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Information about nmrc

Published on November 1, 2007

Author: Ming

Source: authorstream.com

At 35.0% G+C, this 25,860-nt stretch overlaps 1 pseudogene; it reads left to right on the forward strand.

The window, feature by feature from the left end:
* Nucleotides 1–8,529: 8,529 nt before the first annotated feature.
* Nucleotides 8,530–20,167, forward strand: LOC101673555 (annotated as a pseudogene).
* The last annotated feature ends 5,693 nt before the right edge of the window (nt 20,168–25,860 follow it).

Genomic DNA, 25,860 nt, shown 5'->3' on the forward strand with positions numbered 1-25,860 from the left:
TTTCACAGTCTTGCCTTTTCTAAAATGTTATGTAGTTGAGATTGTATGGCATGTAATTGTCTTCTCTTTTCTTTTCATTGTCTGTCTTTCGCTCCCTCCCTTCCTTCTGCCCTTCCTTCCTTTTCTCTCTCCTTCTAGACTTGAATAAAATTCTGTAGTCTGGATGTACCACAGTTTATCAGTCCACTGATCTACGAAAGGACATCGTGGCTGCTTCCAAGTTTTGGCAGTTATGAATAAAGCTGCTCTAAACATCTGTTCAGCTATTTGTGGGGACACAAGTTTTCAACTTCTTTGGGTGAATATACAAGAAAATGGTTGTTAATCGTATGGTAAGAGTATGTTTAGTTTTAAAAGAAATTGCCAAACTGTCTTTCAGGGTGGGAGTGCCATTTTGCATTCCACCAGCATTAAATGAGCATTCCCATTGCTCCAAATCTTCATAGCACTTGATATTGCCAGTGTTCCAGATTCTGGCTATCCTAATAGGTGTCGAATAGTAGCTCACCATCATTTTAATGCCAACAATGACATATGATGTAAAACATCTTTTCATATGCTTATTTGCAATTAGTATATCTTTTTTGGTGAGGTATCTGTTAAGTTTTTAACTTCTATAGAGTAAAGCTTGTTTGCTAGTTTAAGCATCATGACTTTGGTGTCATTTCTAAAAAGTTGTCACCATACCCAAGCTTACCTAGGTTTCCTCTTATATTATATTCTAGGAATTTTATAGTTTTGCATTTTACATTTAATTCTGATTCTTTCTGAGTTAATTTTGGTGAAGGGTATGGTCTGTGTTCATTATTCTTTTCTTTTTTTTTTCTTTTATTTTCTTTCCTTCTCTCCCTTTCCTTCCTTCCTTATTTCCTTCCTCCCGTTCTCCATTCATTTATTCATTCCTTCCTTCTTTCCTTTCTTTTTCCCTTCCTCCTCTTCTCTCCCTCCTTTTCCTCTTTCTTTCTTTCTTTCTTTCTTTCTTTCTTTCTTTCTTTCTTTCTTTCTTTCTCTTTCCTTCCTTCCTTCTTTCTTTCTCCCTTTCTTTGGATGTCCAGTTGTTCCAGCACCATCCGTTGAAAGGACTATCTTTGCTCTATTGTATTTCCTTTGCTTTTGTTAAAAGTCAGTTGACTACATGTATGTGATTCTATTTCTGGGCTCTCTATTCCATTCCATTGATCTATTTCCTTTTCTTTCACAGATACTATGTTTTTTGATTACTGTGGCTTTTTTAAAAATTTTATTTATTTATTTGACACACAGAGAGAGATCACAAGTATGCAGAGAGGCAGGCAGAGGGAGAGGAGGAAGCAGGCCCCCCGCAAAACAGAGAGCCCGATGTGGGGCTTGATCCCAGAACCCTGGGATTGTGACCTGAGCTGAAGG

Joining it up making our cultural heritage visible online:  Joining it up making our cultural heritage visible online Paul Miller Interoperability Focus UK Office for Library & Information Networking (UKOLN) P.Miller@ukoln.ac.uk http://www.ukoln.ac.uk/ UKOLN is funded by Resource: the Council for Museums, Archives and Libraries, the Joint Information Systems Committee (JISC) of the Further and Higher Education Funding Councils, as well as by project funding from JISC and the EU. UKOLN also receives support from the Universities of Bath and Hull where staff are based. Slide3:  “No citizen is an island” Community Information Services (CIS) A Netful of Jewels The People’s Network ARCHSearch e–Government strategy The National Grid for Learning SCRAN Images of England NOF–Digitise HEIRNET 100% of Government services available by 200X ukonline.gov. NGDF Metadata Project/ UKSGB Slide4:  Standard solutions The nice thing about standards… …is that there are so many to choose from! Slide5:  Standard solutions So… why use standards?:  So… why use standards? Benefit from the expertise of others Enforce rigour in internal practices Facilitate interoperability (and access) Archives and monuments are held ‘in trust’ Considered deployment of standard solutions makes access to those resources feasible for many An enhanced Excavation Index, linking to the distributed excavation archives and the site report?. What do standards do?:  What do standards do? Help identify what’s important CIMI’s “Access Points” Mandatory fields Allow for consistent use of terminology Name Authority Files Thesauri Look–up tables Enable internal and external data exchange or access Reduce duplication of effort Minimise (hopefully!) wasted effort Reflect consensus. What types of standard are there?:  What types of standard are there? Terminology ‘Roma’, not ‘Rome’ ‘Roma’ is preferred to ‘Rome’ Format ‘Miller, A.P. 1971–’, not ‘Paul Miller’ ‘Semantics’ A gross simplification, and a very big bucket ‘Creator’, ‘Subject’, ‘Title’, ‘Description’… Syntax <RDF xmlns = “http://www.w3.org/TR/WD-rdf-syntax#”> Transfer ftp://ftp.niso.org/… . What is ‘Interoperability’?:  What is ‘Interoperability’? “to be interoperable, one should actively be engaged in the ongoing process of ensuring that the systems, procedures and culture of an organisation are managed in such a way as to maximise opportunities for exchange and re-use of information, whether internally or externally.” Slide10:  What is ‘Metadata’? meaningless jargon or a fashionable, and terribly misused, term for what we’ve always done or “a means of turning data into information” and “data about data” and the name of a monument (‘South Cadbury’) and the title of a book (‘Principles of Archaeological Excavation’). Metadata Standards:  Metadata Standards “Paul Miller gave a really interesting talk about Dublin Core at the National Monuments Record in Swindon” In Swindon, or in Dublin? About monuments and about milling? But what was it? Slide12:  Metadata Standards <speaker>“Paul Miller</speaker> gave a <value judgement>really interesting</value judgement> talk about <subject>Dublin Core</subject> at the <location>National Monuments Record in Swindon”</location>. Slide13:  Challenges Many flavours of metadata which one do I use? Managing change new varieties, and evolution of existing forms Tension between functionality and simplicity, extensibility and interoperability Opportunities Slide14:  Introducing the Dublin Core An attempt to improve resource discovery on the Web now adopted more broadly Building an interdisciplinary consensus about a core element set for resource discovery simple and intuitive cross–disciplinary — not just libraries!! international open and consensual flexible. Slide15:  15 elements of descriptive metadata All elements optional All elements repeatable The whole is extensible offers a starting point for semantically richer descriptions Interdisciplinary libraries, government, museums, archives… International available in more than 20 languages, with more on the way... Introducing the Dublin Core Slide16:  Title Creator Subject Description Publisher Contributor Date Type Format Identifier Source Language Relation Coverage Rights http://purl.org/dc/ Introducing the Dublin Core Slide17:  Introducing XML eXtensible Markup Language World Wide Web Consortium recommendation Simplified subset of SGML for use on Web Addresses HTML’s lack of evolvability Easily extended Supported by major vendors Increasingly used as a transfer syntax, but capable of far more…. Slide18:  Introducing RDF Resource Description Framework W3C Recommendation Fully compliant application of XML Improves upon XML, HTML, PICS… Machine understandable metadata! Supports structure Increasing interest Slide19:  Introducing Z39.50 North American Standard (ANSI/NISO Z39.50–1995 [version 3]) International Standard (ISO 23950) Originally library–centric Permits remote searching of databases Access via Z client or over web Relies upon ‘Profiles’ CIMI profile for cultural heritage GEO profile for Geospatial data. Slide20:  Z39.50 Challenges Profiles for each discipline Defeats interoperability? Vendor interpretation of the standard Bib–1 bloat Largely invisible to the user Seen as complicated and expensive Seen as old–fashioned Surely no match for XML/RDF/ whatever. Slide21:  Some Joined up working: The Bath Profile Vendors and systems implement areas of the Z39.50 standard differently Regional, National, and disciplinary Profiles have appeared over previous years, many of which have basic functions in common Users wish to search across national/regional boundaries, and between vendors. Learning from the past:  Learning from the past The Bath Profile is heavily influenced by ATS–1 CENL DanZIG MODELS ONE Z Texas vCUC CIMI/Aquarelle Learning from the past:  Learning from the past Slide24:  Doing the work ZIP–PIZ–L mailing list, hosted by National Library of Canada Meeting face–to–face JISC supported a face–to–face meeting in Bath (UK) over the summer of 1999 A draft was widely circulated for comment Discussion and feedback world–wide Profile presented at DC7 in Frankfurt Open Concertation day in the UK etc. Slide25:  Makx Dekkers PricewaterhouseCoopers/ EC Janifer Gatenby GEAC Juha Hakala National Library of Finland Poul Henrik Joergensen Danish Library Centre Carrol Lunau National Library of Canada Paul Miller UKOLN Slavko Manojlovich SIRSI/ Memorial University of Newfoundland Bill Moen University of North Texas Judith Pearce National Library of Australia Joe Zeeman CGI. Doing the work Slide26:  What we proposed Minimisation of ‘defaults’ Where possible, every attribute is defined in the Profile (Use, Relation, Position, Structure, Truncation, Completeness) Three Functional Areas Basic Bibliographic Search & Retrieval Bibliographic Holdings Search & Retrieval Cross–Domain Search & Retrieval Three Levels of Conformance in each Area. Slide27:  What we proposed SUTRS or XML and UNIMARC or MARC21 for Bibliographic Search results SUTRS and Dublin Core (in XML) for Cross–Domain results Other record syntaxes also permitted, but conformant tools must support at least these. Finishing it off…:  Finishing it off… Bath Profile 1.1 accredited as ISO Internationally Registered Profile (IRP) National Library of Canada as Maintenance Agency Direct approaches to international vendors Already begun in North America. Europe still to do. User testing in Europe and North America Does the Profile do what it’s meant to? Revision of CIMI Profile and others to include Bath as a core subset. Finishing it off…:  Finishing it off… Inclusion of explicit Bath Profile requirements in RFPs across North America and Europe already. Bath Editorial Group working on stock text Addition of Functional Areas and Levels of Conformance as required Community Information? Next open meeting in Newfoundland, 24–25 September. Relevance to EH…?:  Relevance to EH…? Users want content Good, quality controlled content, but not only from EH EH sits on a wealth of information But how much of it is really accessible to the world? Joined–up everything HEIRNET Government agendas ADS… Portalitis. Users want content…:  Users want content… Welcome to the information economy… But if you’re ‘selling’, then they’re ‘customers’ People only ‘buy’ what they can see Educational agendas Every school online by 2002, but where’s the stuff? National Grid for Learning Learning for Life/ Social Inclusion e–University 24 Hour Museum. “Gimme stuff!” Joined–up everything…:  Joined–up everything… Modernising Government/ Best Value Government metadata/ interoperability rules Digital Scotland The shape of things to come? DNER Regional Broadband Consortia HEIRNET/ ADS Gateway NOF–DIGI 2 EH bids through to second stage? SOCITM. Portalitis:  Portalitis Making your stuff portable and visible, makes it reusable and valuable. ukonline.gov/ Ask Giraffe DNER People’s Network/ NOF–DIGI A(H)DS Heritage Gateway? 24 Hour Museum National Grid for Learning Paul’s portal etc.